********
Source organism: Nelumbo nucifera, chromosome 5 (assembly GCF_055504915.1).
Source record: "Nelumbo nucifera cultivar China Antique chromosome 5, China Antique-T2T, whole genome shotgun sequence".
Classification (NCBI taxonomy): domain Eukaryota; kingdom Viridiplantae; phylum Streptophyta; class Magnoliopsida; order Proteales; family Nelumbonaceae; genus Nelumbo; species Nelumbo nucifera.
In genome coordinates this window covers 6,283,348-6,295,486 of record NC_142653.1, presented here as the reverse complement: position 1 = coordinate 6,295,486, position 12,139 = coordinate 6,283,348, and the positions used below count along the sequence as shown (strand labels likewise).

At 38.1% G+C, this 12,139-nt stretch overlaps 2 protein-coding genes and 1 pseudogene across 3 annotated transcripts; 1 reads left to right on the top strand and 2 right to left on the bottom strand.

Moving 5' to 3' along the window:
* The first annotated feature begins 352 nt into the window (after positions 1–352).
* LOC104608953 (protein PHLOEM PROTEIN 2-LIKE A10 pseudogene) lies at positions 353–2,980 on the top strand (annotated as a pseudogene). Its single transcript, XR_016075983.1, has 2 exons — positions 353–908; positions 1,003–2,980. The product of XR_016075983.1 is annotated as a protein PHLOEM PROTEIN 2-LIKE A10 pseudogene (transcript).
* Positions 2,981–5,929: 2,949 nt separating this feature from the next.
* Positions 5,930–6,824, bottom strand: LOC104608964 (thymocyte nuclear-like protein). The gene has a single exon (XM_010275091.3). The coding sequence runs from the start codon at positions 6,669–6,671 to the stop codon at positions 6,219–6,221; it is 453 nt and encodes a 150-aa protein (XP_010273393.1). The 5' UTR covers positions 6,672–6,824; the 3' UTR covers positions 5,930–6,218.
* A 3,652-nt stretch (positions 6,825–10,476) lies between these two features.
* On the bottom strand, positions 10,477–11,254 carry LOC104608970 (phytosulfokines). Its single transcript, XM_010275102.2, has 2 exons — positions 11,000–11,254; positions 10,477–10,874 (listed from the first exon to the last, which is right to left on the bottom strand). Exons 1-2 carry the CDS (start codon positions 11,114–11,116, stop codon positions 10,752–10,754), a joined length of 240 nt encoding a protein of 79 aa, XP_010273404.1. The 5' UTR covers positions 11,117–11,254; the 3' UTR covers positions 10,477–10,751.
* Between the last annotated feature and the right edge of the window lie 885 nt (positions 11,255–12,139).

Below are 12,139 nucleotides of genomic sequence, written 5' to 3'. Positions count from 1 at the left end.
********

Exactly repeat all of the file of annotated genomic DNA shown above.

Source organism: Nelumbo nucifera, chromosome 5 (assembly GCF_055504915.1).
Source record: "Nelumbo nucifera cultivar China Antique chromosome 5, China Antique-T2T, whole genome shotgun sequence".
Classification (NCBI taxonomy): domain Eukaryota; kingdom Viridiplantae; phylum Streptophyta; class Magnoliopsida; order Proteales; family Nelumbonaceae; genus Nelumbo; species Nelumbo nucifera.
In genome coordinates this window covers 6,283,348-6,295,486 of record NC_142653.1, presented here as the reverse complement: position 1 = coordinate 6,295,486, position 12,139 = coordinate 6,283,348, and the positions used below count along the sequence as shown (strand labels likewise).

At 38.1% G+C, this 12,139-nt stretch overlaps 2 protein-coding genes and 1 pseudogene across 3 annotated transcripts; 1 reads left to right on the top strand and 2 right to left on the bottom strand.

Moving 5' to 3' along the window:
* The first annotated feature begins 352 nt into the window (after positions 1–352).
* LOC104608953 (protein PHLOEM PROTEIN 2-LIKE A10 pseudogene) lies at positions 353–2,980 on the top strand (annotated as a pseudogene). Its single transcript, XR_016075983.1, has 2 exons — positions 353–908; positions 1,003–2,980. The product of XR_016075983.1 is annotated as a protein PHLOEM PROTEIN 2-LIKE A10 pseudogene (transcript).
* Positions 2,981–5,929: 2,949 nt separating this feature from the next.
* Positions 5,930–6,824, bottom strand: LOC104608964 (thymocyte nuclear-like protein). The gene has a single exon (XM_010275091.3). The coding sequence runs from the start codon at positions 6,669–6,671 to the stop codon at positions 6,219–6,221; it is 453 nt and encodes a 150-aa protein (XP_010273393.1). The 5' UTR covers positions 6,672–6,824; the 3' UTR covers positions 5,930–6,218.
* A 3,652-nt stretch (positions 6,825–10,476) lies between these two features.
* On the bottom strand, positions 10,477–11,254 carry LOC104608970 (phytosulfokines). Its single transcript, XM_010275102.2, has 2 exons — positions 11,000–11,254; positions 10,477–10,874 (listed from the first exon to the last, which is right to left on the bottom strand). Exons 1-2 carry the CDS (start codon positions 11,114–11,116, stop codon positions 10,752–10,754), a joined length of 240 nt encoding a protein of 79 aa, XP_010273404.1. The 5' UTR covers positions 11,117–11,254; the 3' UTR covers positions 10,477–10,751.
* Between the last annotated feature and the right edge of the window lie 885 nt (positions 11,255–12,139).

Below are 12,139 nucleotides of genomic sequence, written 5' to 3'. Positions count from 1 at the left end.